Daily Debrief April 9th

Can you trust this man?

David Cameron delivers a speech in Aberdeen in the closing days of the Scottish referendum campaign

If indeed the Prime Minister has broken no law and has paid all taxes due, then he’s had rather a hard time in the press (but he should also fire his PR man – as always, it’s not the facts, but the dodging and diving that do the damage).  Nonetheless, the Scottish Herald reports that Cameron’s approval rating is now below Jeremy Corbyn’s. Quite an achievement.  And if the public don’t trust him on tax, will they trust him on Brexit?  Cameron has now been referred to the Parliamentary Standards Office

Fury over £9.3 million leaflet

There is huge anger among Eurosceptic Tory MPs in Westminster over the government’s plan to send an expensive pro-EU booklet to 27 million homes. Some are reportedly threatening to make government business “grind to a halt” by voting against all government bills until Cameron backs down.  With his small Tory majority, this is a credible threat.  The situation is not helped by the Electoral Commission’s condemnation of the plan. Or the fact that the leaflet is printed by a German company which has received grants from the EU Commission.  Michael Gove has been prominent in attacking the £9.3 million spending – and in attacking the EU’s schools propaganda (see below).

Petition against the pro-EU leaflet has 173,260 signatures

The petition against the government’s EU leaflet has 173,260 signatures as I write.  If you haven’t signed yet, please go to – https://petition.parliament.uk/petitions/116762

The EU Commission floods our schools with crass propaganda

The Sun reports that the EU Commission is using its £158 million propaganda budget to flood British schools with crass pro-EU comics ahead of the British referendum – despite explicit promises from Jonathan Faull,  the Commission’s point-man on the Referendum, that the Commission would not interfere.  I shall write to him about this.

More preposterous scaremongering from the Remain Camp

Michael Fallon, usually half-sensible, has suggested that we may be unable to fly to European cities after Brexit.  Meantime the Telegraph, in an analysis of the claims in the government leaflet, points out that Europe-wide flight agreements already cover many non-EU countries, and would certainly include an independent Britain.  For heaven’s sake we can fly to Sydney and Singapore and San Francisco – is it likely we won’t be able to fly to EU destinations?  Fallon’s claim is about the equivalent of saying “Channel Tunnel will collapse after Brexit”.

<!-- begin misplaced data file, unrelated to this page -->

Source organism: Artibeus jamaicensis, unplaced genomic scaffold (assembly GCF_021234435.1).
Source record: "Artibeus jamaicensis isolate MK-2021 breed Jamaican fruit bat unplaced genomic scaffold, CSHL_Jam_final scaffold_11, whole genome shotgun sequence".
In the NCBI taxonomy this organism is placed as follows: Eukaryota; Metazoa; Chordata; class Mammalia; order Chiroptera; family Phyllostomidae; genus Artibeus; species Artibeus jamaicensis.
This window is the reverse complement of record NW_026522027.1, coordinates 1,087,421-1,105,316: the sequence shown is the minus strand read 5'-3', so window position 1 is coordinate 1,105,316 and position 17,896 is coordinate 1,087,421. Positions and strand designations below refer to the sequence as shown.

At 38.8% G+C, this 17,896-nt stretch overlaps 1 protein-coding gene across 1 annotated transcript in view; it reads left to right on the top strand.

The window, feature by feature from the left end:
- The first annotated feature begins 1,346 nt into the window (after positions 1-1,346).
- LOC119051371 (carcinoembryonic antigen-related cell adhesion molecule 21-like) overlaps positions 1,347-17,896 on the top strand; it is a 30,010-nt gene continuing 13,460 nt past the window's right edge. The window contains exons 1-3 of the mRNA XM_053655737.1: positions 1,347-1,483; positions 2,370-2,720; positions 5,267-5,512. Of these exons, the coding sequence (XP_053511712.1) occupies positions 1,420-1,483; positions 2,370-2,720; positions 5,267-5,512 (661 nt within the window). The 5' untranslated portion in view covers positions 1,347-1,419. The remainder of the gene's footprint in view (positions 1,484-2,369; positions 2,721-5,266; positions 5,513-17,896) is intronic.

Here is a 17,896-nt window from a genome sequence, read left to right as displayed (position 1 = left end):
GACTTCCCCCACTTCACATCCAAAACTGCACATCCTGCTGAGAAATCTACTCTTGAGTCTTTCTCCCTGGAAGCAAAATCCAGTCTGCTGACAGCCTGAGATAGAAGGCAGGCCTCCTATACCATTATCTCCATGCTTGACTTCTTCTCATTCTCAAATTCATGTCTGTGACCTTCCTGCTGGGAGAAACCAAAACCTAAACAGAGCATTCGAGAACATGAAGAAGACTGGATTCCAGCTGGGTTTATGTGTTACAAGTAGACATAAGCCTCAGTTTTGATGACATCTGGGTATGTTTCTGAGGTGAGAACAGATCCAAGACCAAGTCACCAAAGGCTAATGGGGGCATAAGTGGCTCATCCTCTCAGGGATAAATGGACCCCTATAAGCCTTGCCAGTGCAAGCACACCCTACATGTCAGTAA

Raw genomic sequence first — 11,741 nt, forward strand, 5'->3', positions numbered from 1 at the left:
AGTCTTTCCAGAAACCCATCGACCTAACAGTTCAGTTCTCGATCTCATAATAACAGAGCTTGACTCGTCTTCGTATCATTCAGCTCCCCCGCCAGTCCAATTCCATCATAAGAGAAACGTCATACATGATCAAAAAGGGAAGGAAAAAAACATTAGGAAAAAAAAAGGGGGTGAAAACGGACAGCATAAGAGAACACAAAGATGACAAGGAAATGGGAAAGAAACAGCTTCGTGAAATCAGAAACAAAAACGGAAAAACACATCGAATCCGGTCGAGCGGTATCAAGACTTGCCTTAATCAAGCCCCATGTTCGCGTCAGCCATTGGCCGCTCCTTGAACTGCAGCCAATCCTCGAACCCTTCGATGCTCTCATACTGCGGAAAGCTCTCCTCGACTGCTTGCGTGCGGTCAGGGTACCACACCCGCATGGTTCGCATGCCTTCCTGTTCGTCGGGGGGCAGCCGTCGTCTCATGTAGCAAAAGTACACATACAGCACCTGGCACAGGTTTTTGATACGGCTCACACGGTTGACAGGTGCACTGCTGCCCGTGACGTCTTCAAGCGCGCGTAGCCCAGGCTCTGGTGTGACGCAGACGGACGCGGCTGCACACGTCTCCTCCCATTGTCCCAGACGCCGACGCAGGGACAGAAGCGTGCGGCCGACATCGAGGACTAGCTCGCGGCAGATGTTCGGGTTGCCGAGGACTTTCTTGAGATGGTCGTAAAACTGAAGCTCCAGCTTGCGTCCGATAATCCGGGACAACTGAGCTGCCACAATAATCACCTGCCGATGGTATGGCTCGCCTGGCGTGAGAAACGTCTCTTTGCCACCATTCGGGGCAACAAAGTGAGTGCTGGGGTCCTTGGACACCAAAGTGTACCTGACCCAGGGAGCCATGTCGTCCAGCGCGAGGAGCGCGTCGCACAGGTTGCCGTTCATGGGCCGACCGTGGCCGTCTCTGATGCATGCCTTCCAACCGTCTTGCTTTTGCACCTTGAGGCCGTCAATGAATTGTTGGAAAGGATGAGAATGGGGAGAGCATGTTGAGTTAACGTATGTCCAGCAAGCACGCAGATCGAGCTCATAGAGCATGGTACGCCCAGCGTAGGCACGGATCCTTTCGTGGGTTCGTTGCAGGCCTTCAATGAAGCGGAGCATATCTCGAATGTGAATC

IEA: “Brexit could increase national output by 13%”

We’ve heard all the apocalyptic claims from the Remain camp of economic damage that might be caused by Brexit.  In response, I like to quote Tim Congdon and Patrick Minford, who have both concluded independently that EU membership costs the UK 10 to 11% of GDP.  So I was delighted to see the estimate from the authoritative and highly respected Institute for Economic Affairs that Brexit could increase UK national output by a whopping 13%.

“Farmland prices hit by Brexit fears”

The FT reports that farmland prices have taken a quarterly dip, based on concerns about Brexit and fears of a loss of farming subsidies.How many times do we have to say it?  Britain had a perfectly good (and much less bureaucratic) farm subsidy régime before we joined Europe in 1973, and will have one afterwards.  We contribute £6 bn a year to the CAP, and get only £3 bn back.  Better a farm subsidy régime designed in Britain for British farmers than a farm subsidy régime designed in Brussels for French farmers.  And if we stay in the EU, farmers will find more and more CAP money going to poor countries in Eastern Europe (and maybe Turkey and Ukraine eventually), with less funding for the UK.

Belgian police finally get their man

Belgian security forces have reportedly arrested Mohamed Abrini, believed to have been a key player in the Paris attacks, and also strongly suspected of being “the man in the hat”, the third man in the Brussels Airport bombing, the one that got away.  We shall all sleep easier in our beds.

Latest poll-of-polls puts the Referendum on a knife-edge

The latest poll-of polls shows exactly 50/50.  All to play for.  And I believe that differential turnout will give Brexit the edge.

120 more migrants returned to Turkey

On Monday we saw 202 migrants deported from the Greek Islands to Turkey.  Then no more until yesterday, when 120 were returned.  At this rate, our grandchildren will be watching the final deportees.

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7 Responses to Daily Debrief April 9th

  1. Ex-expat Colin says:

    Ok…I’m off to buy some farmland today.

    Australia:
    Trouble with 4 banks…various rate fiddles (who’d off guessed?)
    Steel plant in administration: (Detroit SA version?)

    http://www.news.com.au/finance/economy/australian-economy/australias-very-own-detroit-seismic-shift-ahead-as-industries-die-off/news-story/58582b819a29d34b6bfea205374e0212

    Messy global place.

  2. Richard111 says:

    At this rate our grandchildren will be playing cricket with the grandchildren of the final deportees as children born in the UK get automatic UK citizenship and it is ‘human rights’ that will allow the parents to remain in the UK.

  3. I think one of the Brexit campaigns should attempt to start a debate (I know this is not easy with our media) about how to spend the extra money we will have once we are out of the eu.